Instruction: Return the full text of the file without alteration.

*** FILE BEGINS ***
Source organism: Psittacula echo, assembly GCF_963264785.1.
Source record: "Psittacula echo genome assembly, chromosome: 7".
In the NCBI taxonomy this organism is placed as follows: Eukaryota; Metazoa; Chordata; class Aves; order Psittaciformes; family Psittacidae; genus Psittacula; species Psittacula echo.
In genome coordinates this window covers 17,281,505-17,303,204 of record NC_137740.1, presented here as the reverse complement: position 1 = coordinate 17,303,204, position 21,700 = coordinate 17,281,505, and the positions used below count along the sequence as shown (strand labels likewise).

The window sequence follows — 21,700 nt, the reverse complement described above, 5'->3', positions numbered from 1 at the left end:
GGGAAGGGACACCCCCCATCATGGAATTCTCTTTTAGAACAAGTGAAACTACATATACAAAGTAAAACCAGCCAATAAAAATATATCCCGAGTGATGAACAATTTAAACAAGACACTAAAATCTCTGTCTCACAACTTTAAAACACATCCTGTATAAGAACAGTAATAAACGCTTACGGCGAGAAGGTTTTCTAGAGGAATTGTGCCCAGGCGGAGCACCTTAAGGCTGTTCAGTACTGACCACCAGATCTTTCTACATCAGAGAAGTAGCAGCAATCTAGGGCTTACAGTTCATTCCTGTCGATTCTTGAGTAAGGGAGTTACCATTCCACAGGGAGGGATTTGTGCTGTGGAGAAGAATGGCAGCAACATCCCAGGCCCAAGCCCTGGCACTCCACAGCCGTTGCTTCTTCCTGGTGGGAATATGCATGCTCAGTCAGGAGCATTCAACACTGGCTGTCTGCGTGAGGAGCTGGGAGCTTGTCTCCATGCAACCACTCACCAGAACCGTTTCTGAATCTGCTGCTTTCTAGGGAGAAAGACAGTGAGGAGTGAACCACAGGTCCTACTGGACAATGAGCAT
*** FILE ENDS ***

Source organism: Psittacula echo, assembly GCF_963264785.1.
Source record: "Psittacula echo genome assembly, chromosome: 7".
In the NCBI taxonomy this organism is placed as follows: Eukaryota; Metazoa; Chordata; class Aves; order Psittaciformes; family Psittacidae; genus Psittacula; species Psittacula echo.
In genome coordinates this window covers 17,281,505-17,303,204 of record NC_137740.1, presented here as the reverse complement: position 1 = coordinate 17,303,204, position 21,700 = coordinate 17,281,505, and the positions used below count along the sequence as shown (strand labels likewise).

The window sequence follows — 21,700 nt, the reverse complement described above, 5'->3', positions numbered from 1 at the left end:
GGGAAGGGACACCCCCCATCATGGAATTCTCTTTTAGAACAAGTGAAACTACATATACAAAGTAAAACCAGCCAATAAAAATATATCCCGAGTGATGAACAATTTAAACAAGACACTAAAATCTCTGTCTCACAACTTTAAAACACATCCTGTATAAGAACAGTAATAAACGCTTACGGCGAGAAGGTTTTCTAGAGGAATTGTGCCCAGGCGGAGCACCTTAAGGCTGTTCAGTACTGACCACCAGATCTTTCTACATCAGAGAAGTAGCAGCAATCTAGGGCTTACAGTTCATTCCTGTCGATTCTTGAGTAAGGGAGTTACCATTCCACAGGGAGGGATTTGTGCTGTGGAGAAGAATGGCAGCAACATCCCAGGCCCAAGCCCTGGCACTCCACAGCCGTTGCTTCTTCCTGGTGGGAATATGCATGCTCAGTCAGGAGCATTCAACACTGGCTGTCTGCGTGAGGAGCTGGGAGCTTGTCTCCATGCAACCACTCACCAGAACCGTTTCTGAATCTGCTGCTTTCTAGGGAGAAAGACAGTGAGGAGTGAACCACAGGTCCTACTGGACAATGAGCAT